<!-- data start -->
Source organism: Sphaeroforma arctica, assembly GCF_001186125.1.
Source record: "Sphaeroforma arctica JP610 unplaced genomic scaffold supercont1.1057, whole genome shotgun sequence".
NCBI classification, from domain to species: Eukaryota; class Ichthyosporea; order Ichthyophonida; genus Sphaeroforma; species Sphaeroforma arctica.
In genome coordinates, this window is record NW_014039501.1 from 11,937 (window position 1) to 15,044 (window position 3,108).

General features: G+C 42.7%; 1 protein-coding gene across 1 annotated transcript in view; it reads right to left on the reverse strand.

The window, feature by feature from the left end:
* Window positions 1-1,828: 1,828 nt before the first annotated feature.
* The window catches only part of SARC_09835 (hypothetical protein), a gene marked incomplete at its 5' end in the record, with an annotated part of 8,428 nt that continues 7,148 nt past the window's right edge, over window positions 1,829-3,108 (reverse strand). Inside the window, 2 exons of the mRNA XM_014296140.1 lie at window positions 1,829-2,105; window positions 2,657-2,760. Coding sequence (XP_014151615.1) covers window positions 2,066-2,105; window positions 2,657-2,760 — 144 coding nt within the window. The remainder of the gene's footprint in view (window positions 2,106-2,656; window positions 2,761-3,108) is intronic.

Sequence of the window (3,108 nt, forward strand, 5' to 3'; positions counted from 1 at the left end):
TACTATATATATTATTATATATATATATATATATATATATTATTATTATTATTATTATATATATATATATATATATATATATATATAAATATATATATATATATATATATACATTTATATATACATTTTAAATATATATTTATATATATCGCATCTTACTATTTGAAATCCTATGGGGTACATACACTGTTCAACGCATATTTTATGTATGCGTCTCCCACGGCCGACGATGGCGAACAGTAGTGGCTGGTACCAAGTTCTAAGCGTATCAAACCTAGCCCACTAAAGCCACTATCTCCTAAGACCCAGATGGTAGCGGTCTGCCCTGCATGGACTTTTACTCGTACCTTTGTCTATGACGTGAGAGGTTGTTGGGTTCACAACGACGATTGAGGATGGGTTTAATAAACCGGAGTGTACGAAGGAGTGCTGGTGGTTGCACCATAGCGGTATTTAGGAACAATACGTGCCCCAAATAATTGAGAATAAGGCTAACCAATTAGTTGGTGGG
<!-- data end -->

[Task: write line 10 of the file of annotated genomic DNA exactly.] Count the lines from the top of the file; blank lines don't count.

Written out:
TACTATATATATTATTATATATATATATATATATATATATTATTATTATTATTATTATATATATATATATATATATATATATATATAAATATATATATATATATATATATACATTTATATATACATTTTAAATATATATTTATATATATCGCATCTTACTATTTGAAATCCTATGGGGTACATACACTGTTCAACGCATATTTTATGTATGCGTCTCCCACGGCCGACGATGGCGAACAGTAGTGGCTGGTACCAAGTTCTAAGCGTATCAAACCTAGCCCACTAAAGCCACTATCTCCTAAGACCCAGATGGTAGCGGTCTGCCCTGCATGGACTTTTACTCGTACCTTTGTCTATGACGTGAGAGGTTGTTGGGTTCACAACGACGATTGAGGATGGGTTTAATAAACCGGAGTGTACGAAGGAGTGCTGGTGGTTGCACCATAGCGGTATTTAGGAACAATACGTGCCCCAAATAATTGAGAATAAGGCTAACCAATTAGTTGGTGGG